If you’re ready for an alternate spin of it, do this now multiple repetitions, but each time differently, curious of new ways of getting to your feet – either in manners that are intriguing, mysterious, odd, silly, inventive… or simply in ways that are easier-each-time & pleasurable. Follow paths that make sense, routes that are sensual, or even trials that seem to be quite unusual on purpose – and attend to getting up each go of it, as if a wee (like you did once many years back), intensely yet naturally focused in learning about yourself through movement.

There’s no right way to do any of this.

Maybe, though:

There’re easier or more natural or more interesting ways, for you, right now.

The game, then, can be to find them!


Other things you could play with, while musing on getting up and down.

• Try something we’ve learned to call reversibility, a quality of movement behavior, that any fun-to-watch mover exemplifies in his or her moves. For example, if you start to come up from the ground, can you at any moment REVERSE the movement, ad infinitum.

• Change speeds of moving, often… for fun… to see how different speeds affect perception of effort and attentionability.

• If you are having trouble being aware of aspects of yourself within this moving up and down, SLOW DOWN. Keep in mind, that in going more slowly than what you’re accustomed to – especially inchworm speed! – you may now notice greater sensations of what appears to be happening. Like watching a train pass by, would you be able to notice greater details of many aspects of the train, if it were whizzing by?!… or if the train was going quite slowly??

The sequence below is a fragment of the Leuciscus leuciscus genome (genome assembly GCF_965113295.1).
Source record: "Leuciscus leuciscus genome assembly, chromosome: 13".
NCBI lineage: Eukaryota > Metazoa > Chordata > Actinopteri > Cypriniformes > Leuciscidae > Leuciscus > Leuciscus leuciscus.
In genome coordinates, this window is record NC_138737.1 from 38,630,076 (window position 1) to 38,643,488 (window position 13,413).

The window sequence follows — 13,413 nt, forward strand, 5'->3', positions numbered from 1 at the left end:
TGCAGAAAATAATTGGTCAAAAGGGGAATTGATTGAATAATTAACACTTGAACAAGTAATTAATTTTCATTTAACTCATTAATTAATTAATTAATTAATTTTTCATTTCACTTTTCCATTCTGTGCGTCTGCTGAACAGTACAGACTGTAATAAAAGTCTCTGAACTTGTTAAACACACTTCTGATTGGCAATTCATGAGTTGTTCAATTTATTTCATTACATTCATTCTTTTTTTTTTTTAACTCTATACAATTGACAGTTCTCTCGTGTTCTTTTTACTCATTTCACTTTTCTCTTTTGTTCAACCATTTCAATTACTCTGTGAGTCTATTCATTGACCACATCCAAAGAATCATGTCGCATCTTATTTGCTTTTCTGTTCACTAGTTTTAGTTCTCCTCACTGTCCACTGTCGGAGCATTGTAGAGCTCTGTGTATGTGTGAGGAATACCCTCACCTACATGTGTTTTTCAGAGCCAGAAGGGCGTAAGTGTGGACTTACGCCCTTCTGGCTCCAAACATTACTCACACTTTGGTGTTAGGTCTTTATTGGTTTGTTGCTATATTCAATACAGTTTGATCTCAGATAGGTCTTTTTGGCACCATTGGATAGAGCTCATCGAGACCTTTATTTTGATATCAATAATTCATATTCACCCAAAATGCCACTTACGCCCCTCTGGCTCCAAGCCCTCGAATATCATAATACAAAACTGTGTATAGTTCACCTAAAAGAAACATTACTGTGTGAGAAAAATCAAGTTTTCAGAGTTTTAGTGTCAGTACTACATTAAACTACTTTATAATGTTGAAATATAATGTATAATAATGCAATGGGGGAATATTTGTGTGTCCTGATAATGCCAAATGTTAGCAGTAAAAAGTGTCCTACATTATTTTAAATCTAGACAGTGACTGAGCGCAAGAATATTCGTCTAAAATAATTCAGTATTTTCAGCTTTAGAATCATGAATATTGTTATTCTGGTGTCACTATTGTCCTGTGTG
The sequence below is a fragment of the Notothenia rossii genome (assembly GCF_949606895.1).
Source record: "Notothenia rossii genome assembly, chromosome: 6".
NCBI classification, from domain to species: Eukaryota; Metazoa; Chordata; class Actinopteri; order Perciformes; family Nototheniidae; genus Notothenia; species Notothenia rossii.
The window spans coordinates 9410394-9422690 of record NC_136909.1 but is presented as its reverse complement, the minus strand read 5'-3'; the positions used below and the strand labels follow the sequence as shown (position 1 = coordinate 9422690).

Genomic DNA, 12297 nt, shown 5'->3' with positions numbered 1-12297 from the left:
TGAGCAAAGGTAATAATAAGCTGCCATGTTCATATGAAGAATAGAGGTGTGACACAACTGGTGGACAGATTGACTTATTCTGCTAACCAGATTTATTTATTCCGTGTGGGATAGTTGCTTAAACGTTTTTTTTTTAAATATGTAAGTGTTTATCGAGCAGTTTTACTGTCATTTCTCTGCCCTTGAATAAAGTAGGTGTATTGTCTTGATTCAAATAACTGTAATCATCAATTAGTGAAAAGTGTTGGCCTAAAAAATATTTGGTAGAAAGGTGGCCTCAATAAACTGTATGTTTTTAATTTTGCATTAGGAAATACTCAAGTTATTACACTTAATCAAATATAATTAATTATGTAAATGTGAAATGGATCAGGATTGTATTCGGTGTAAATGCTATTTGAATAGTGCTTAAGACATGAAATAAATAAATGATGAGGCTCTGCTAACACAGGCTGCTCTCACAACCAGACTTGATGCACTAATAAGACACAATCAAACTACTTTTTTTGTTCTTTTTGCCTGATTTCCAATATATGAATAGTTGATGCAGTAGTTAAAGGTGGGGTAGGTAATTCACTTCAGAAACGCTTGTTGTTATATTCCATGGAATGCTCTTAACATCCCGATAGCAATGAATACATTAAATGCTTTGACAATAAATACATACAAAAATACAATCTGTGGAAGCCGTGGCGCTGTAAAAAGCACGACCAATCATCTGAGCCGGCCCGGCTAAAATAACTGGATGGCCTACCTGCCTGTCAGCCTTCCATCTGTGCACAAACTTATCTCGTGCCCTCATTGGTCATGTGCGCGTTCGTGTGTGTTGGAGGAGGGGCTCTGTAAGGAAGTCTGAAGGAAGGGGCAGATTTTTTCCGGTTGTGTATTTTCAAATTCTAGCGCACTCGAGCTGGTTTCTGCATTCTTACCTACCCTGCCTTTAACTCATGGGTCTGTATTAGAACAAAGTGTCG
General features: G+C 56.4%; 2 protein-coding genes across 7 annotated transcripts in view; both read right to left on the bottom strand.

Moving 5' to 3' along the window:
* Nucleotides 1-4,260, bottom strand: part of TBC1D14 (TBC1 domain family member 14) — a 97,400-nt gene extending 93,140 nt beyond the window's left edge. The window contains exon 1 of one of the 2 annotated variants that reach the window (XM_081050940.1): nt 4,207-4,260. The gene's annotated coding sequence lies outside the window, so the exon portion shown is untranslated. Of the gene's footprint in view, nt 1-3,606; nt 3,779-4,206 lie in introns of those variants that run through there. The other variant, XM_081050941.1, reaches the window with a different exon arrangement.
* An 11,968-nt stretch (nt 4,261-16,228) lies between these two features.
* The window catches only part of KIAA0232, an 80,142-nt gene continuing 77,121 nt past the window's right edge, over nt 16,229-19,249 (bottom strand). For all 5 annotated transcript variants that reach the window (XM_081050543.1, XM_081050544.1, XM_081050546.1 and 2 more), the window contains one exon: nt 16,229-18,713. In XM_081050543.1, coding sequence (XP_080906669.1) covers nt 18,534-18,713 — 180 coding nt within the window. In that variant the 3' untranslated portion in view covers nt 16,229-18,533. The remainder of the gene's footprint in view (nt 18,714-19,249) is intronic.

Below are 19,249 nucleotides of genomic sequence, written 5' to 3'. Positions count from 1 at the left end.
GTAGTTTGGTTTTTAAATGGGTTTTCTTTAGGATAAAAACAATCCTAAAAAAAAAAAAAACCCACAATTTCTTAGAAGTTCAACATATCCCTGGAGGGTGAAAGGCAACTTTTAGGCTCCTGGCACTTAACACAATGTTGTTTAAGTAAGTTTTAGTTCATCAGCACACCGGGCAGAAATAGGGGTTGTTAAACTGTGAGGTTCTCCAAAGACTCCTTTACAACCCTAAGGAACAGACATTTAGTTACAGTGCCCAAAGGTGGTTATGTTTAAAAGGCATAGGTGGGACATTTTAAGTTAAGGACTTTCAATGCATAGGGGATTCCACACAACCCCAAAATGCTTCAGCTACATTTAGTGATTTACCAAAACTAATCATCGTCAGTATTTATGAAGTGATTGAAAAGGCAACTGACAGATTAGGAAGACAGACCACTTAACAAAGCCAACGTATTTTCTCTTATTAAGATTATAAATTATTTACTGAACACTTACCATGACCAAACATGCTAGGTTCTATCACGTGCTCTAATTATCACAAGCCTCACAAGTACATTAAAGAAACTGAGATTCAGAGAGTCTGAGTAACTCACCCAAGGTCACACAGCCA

• Before beginning to stand, perhaps put total weight only in heels – and while staying weighted only in heels, transition to standing. Do once or several times. How does this mode compare to a more usual way of standing up and going down?

• Similarly, perhaps put total weight only on toes (forefeet) – and while staying only with weight on toes, transition up, down, around. Do once or several times, taking not of sensations associated within the movement. How does this compare to other ways of standing and going to the ground?

• There’s an infinitude of games of awareness you can create and play with any  simple act like standing up from – and going back to – the floor. Feel free to let yourself go mad, maybe.


• When you feel like moving on, be done. There’s no time limit to experiencing what is happening here because… whatever it is you move into, it also is here. 

“We could say that meditation doesn’t have a reason or doesn’t have a purpose. In this respect it’s unlike almost all other things we do except perhaps making music and dancing. When we make music we don’t do it in order to reach a certain point, such as the end of the composition. If that were the purpose of music then obviously the fastest players would be the best. Also, when we are dancing we are not aiming to arrive at a particular place on the floor as in a journey. When we dance, the journey itself is the point, as when we play music the playing itself is the point. And exactly the same thing is true in meditation. Meditation is the discovery that the point of life is always arrived at in the immediate moment.” ~Alan Watts

If you’re thinking, “What did I get out of all that getting up from the ground jazz?”, maybe, just let the intelligence of the nervous system sort it all out – because it’s probably already processing the experience, anyway, without you wondering about it.